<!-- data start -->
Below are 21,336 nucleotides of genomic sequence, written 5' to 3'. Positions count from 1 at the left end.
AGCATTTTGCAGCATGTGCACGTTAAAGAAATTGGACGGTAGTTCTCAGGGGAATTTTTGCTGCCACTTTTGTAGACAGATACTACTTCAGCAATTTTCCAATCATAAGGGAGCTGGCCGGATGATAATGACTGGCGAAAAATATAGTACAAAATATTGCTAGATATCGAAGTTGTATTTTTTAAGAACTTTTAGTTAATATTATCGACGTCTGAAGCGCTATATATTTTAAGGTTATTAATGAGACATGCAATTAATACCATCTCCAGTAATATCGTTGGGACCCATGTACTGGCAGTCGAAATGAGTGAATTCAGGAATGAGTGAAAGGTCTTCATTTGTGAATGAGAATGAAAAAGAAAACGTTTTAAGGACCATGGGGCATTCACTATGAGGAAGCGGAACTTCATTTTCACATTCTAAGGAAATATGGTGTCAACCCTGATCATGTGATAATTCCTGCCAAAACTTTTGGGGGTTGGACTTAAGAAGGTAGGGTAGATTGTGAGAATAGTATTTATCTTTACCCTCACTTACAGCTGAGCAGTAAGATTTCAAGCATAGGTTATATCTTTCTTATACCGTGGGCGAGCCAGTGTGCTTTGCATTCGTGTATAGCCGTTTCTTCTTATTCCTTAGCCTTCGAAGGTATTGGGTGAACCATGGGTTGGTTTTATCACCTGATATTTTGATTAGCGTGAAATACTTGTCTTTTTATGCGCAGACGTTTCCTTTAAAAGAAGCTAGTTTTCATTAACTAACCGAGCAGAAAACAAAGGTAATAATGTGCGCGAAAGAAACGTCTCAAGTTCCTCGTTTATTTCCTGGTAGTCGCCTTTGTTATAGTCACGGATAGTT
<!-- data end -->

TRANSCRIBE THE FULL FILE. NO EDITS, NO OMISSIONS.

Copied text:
Below are 21,336 nucleotides of genomic sequence, written 5' to 3'. Positions count from 1 at the left end.
AGCATTTTGCAGCATGTGCACGTTAAAGAAATTGGACGGTAGTTCTCAGGGGAATTTTTGCTGCCACTTTTGTAGACAGATACTACTTCAGCAATTTTCCAATCATAAGGGAGCTGGCCGGATGATAATGACTGGCGAAAAATATAGTACAAAATATTGCTAGATATCGAAGTTGTATTTTTTAAGAACTTTTAGTTAATATTATCGACGTCTGAAGCGCTATATATTTTAAGGTTATTAATGAGACATGCAATTAATACCATCTCCAGTAATATCGTTGGGACCCATGTACTGGCAGTCGAAATGAGTGAATTCAGGAATGAGTGAAAGGTCTTCATTTGTGAATGAGAATGAAAAAGAAAACGTTTTAAGGACCATGGGGCATTCACTATGAGGAAGCGGAACTTCATTTTCACATTCTAAGGAAATATGGTGTCAACCCTGATCATGTGATAATTCCTGCCAAAACTTTTGGGGGTTGGACTTAAGAAGGTAGGGTAGATTGTGAGAATAGTATTTATCTTTACCCTCACTTACAGCTGAGCAGTAAGATTTCAAGCATAGGTTATATCTTTCTTATACCGTGGGCGAGCCAGTGTGCTTTGCATTCGTGTATAGCCGTTTCTTCTTATTCCTTAGCCTTCGAAGGTATTGGGTGAACCATGGGTTGGTTTTATCACCTGATATTTTGATTAGCGTGAAATACTTGTCTTTTTATGCGCAGACGTTTCCTTTAAAAGAAGCTAGTTTTCATTAACTAACCGAGCAGAAAACAAAGGTAATAATGTGCGCGAAAGAAACGTCTCAAGTTCCTCGTTTATTTCCTGGTAGTCGCCTTTGTTATAGTCACGGATAGTT